The two things that plagued my Cold House mind most, last winter, were the heat lost from hot showering/bathing/dishwashing/clothes-washing water, and the heat lost from the clothes dryer.
I (crudely) addressed the first issue by keeping the shower water in the freestanding iron tub till it got cold, and collecting the hot dishwasher/washing machine discharge in 10-gallon pails (keeping them until cold.) The new house doesn’t have such a convenient tub; it’s built-in, and against an outside wall, so getting water heat back through it will be less efficient. However, I have schemes in mind for rigging up a full graywater heat reclamation system (it involves a couple of 55 gallon steel drums, if I can find such.)
The dryer issue, however, remains problematic. Some propose that you can “reclaim” the heat from your dryer simply by venting the dryer into your house, instead of outdoors. There are even commercial gizmos such as this one for the purpose. Since the dryer exhaust is hot, it seems intuitive that diverting it to stay inside the house would allow you to reclaim the heat. Unfortunate it’s not really that simple– because the vast majority of the heat of the dryer exhaust is contained in gaseous water, not in the air. If you
redirect that into the house, the water vapor quickly condenses to liquid water, probably mostly on your windows and cellar floor. That gives off heat, indeed. But then it will again eventually re-evaporate, taking with it the same amount of heat you “reclaimed”. (If it doesn’t eventually re-evaporate, perhaps because your house is incredibly well-sealed, then you will wind up with a warmer but sopping wet house.)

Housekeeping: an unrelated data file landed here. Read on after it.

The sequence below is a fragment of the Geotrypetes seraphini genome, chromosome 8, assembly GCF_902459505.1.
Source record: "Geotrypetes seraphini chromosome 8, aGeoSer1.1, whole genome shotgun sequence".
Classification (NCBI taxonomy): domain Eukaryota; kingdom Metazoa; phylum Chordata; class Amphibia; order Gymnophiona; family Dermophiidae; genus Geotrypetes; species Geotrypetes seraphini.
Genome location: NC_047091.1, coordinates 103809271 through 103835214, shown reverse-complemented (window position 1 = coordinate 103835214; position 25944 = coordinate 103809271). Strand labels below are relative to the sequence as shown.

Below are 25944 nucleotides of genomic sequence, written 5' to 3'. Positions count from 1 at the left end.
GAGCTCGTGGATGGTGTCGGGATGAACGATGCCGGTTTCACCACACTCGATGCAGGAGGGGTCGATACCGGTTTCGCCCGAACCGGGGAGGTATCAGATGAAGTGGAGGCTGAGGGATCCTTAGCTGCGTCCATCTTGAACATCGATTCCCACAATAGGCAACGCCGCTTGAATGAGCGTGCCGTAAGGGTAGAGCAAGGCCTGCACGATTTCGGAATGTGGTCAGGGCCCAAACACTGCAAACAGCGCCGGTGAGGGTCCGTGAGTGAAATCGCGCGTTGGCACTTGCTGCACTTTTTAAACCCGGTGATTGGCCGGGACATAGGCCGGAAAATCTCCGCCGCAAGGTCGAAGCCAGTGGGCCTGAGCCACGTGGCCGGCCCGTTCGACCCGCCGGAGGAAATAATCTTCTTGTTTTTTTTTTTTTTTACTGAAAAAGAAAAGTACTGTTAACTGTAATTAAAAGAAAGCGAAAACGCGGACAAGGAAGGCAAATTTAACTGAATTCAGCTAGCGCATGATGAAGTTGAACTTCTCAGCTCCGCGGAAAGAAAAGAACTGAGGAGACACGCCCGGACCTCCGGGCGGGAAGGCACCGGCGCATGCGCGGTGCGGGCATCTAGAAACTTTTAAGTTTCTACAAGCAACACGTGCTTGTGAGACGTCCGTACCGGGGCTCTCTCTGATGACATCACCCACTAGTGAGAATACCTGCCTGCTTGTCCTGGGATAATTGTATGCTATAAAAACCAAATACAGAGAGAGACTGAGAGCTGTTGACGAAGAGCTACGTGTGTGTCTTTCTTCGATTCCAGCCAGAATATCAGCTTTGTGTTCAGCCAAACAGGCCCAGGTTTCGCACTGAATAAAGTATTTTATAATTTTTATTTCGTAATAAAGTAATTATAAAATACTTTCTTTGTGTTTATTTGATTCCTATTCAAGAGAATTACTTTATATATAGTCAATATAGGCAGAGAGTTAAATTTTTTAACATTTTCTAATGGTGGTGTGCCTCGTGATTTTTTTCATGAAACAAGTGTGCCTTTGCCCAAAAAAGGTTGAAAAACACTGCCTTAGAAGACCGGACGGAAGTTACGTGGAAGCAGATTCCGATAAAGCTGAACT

Anyway, the only way to really get the heat back from dryer exhaust is to condense the water contained within it, and then dispose of that water before it evaporates again. Not easy to do. Last winter I experimented with counter-current condensers, in which a six-foot aluminum pipe carrying the dryer exhaust ran inside a larger-diameter aluminum pipe carrying the dryer intake air (the theory being that the water in the exhaust would condense, and drip out the far end.) But it was a miserable failure– only about a tablespoon of the 1+ gallons of water actually condensed. The moral: you need a huge amount of concentrated coldness to absorb the amount of rapid heat produced by the dryer evaporation.
The closest I came to success was by using another electrical appliance to suck up and spit back the heat of the first. By directing the dryer exhaust through a dehumidifier, I managed to condense about 80% of the evaporated water in real-time. This was pretty promising. The dehumidifier, of course, used some additional electricity of its own; but used in this fashion, it spits back much more heat than its own electric draw. The primary problems with this set-up were (1) no matter what I did with filters, lint started to clog the dehumidifier; and (2) there was too much technology, and too many moving parts.
All summer (while we’ve been using a clothes line, mostly) I’ve been wracking my brain for a better way to get condense the dryer vent moisture and get back that heat. But I haven’t come up with one that is cheap and both thermodynamically and functionally practical.